The Washburn Biology department welcomes Jason Emry, who comes to Washburn from Nebraska Wesleyan in Lincoln, Neb., where he received his bachelor’s degree in 1994.
Emry received his masters in Plant Ecology at the University of Nebraska in Lincoln, Neb., in 1999 and his PhD in Evolution and Biology in 2008 at the University of Kansas.
Emry’s early career path involved physical therapy. After taking a required course in botany, he found that plant life was much more interesting. For the Spring 2012 semester, Emry will be teaching Introduction to Biology.
Emry teaches in the botany lab, working on research projects with biology majors.
Before coming to Washburn, Emry worked part-time at KU in the botany labs on campus.
Emry designed a computer model that helps conduct research on invasive species of plant life that is hard to do by nature but can be simulated on screen. He works with biology students with seed biology, which is the dormancy of seeds and what signals they give in order to germinate.
“It shows how plants can produce seeds and how that happens,” said Emry.
Emry also works with a fellow faculty member, Rodrigo Mercader, who teaches Evolution and Ecology. Mercader’s focus is more on insects and how they relate with plants.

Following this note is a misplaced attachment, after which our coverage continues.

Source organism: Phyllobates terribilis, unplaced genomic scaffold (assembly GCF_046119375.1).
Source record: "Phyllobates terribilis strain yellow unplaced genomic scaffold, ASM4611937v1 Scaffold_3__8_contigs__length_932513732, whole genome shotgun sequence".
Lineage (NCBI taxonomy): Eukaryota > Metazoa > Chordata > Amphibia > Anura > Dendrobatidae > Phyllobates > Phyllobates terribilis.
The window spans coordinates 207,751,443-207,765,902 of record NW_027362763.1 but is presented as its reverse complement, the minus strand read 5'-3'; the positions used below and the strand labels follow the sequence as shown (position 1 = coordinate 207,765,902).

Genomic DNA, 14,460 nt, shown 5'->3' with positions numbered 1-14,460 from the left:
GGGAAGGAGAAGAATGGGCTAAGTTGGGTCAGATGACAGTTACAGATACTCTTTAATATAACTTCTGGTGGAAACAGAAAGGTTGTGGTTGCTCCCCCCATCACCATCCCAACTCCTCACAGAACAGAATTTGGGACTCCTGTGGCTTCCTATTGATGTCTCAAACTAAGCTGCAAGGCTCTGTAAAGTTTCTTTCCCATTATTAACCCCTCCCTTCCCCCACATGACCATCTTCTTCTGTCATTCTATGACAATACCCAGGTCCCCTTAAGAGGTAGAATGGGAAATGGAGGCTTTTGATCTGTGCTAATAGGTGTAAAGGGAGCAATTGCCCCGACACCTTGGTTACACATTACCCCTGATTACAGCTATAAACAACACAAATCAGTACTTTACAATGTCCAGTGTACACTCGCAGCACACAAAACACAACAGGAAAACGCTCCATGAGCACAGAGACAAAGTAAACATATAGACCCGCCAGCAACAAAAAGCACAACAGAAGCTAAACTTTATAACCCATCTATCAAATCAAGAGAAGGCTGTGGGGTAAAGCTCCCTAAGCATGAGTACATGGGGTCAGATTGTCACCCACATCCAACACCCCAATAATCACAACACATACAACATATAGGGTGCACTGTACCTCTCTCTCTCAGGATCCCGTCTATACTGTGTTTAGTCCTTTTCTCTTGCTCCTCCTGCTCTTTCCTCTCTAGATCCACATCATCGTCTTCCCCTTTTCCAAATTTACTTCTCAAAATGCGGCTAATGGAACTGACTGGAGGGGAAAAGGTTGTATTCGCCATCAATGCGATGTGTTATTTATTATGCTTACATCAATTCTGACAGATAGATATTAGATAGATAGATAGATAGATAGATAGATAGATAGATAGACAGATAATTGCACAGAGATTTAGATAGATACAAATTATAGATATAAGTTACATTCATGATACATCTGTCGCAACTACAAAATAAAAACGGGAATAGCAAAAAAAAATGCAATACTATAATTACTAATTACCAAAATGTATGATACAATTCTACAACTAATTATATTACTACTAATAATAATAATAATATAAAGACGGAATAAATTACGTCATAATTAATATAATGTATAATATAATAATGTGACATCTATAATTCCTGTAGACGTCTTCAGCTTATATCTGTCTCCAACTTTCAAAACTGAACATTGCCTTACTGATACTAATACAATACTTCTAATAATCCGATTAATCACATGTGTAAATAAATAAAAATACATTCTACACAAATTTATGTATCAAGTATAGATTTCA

Mercader comes to Washburn from Michigan State University where he got his masters degree and PhD with dual degrees in Entomology and Evolution Ecology and Behavior. Mercader received his bachelor’s in Ecology at University of California at Davis.
While getting his post doctorate at Michigan State, Mercader did research on the spread of the emerald ash borer, which is a pest of considerable ecological and economic importance. Other research of Mercader’s includes environmental change and species interactions, evolution of ecological interactions and plant responses to inject injury.
He taught a course for a quarter in entomology (specializing in insects) at Kalamazoo College in Michigan before coming to Washburn.
“The opportunity was there at Washburn and was a perfect fit,” said Mercader.
Mercader spends a lot of time outdoors and appreciates what there is to offer.
“On a personal level, I enjoy bugs that eat plants,” said Mercader.
His favorite insect is the Canadian tiger swallowtail.
Mercader currently teaches in the Ecology Lab, and will be teaching a wide variety of courses in the Biology department such as Evolution and Zoology Lab. Other courses he will be teaching will be Evolutionary Biology and Zoology Lecture in Fall 2012. In Fall 2012 or 2013, he will teach Entomology and Field Biology Seminar, as well.
Mercader also collaborates with Emry on plant and insect interactions.
“We’re interested in how organisms evolve and what traits they have to interact with one another,” said Mercader.
For more information on Mercader’s research studies, feel free to visit his website at https://sites.google.com/site/rjmercader.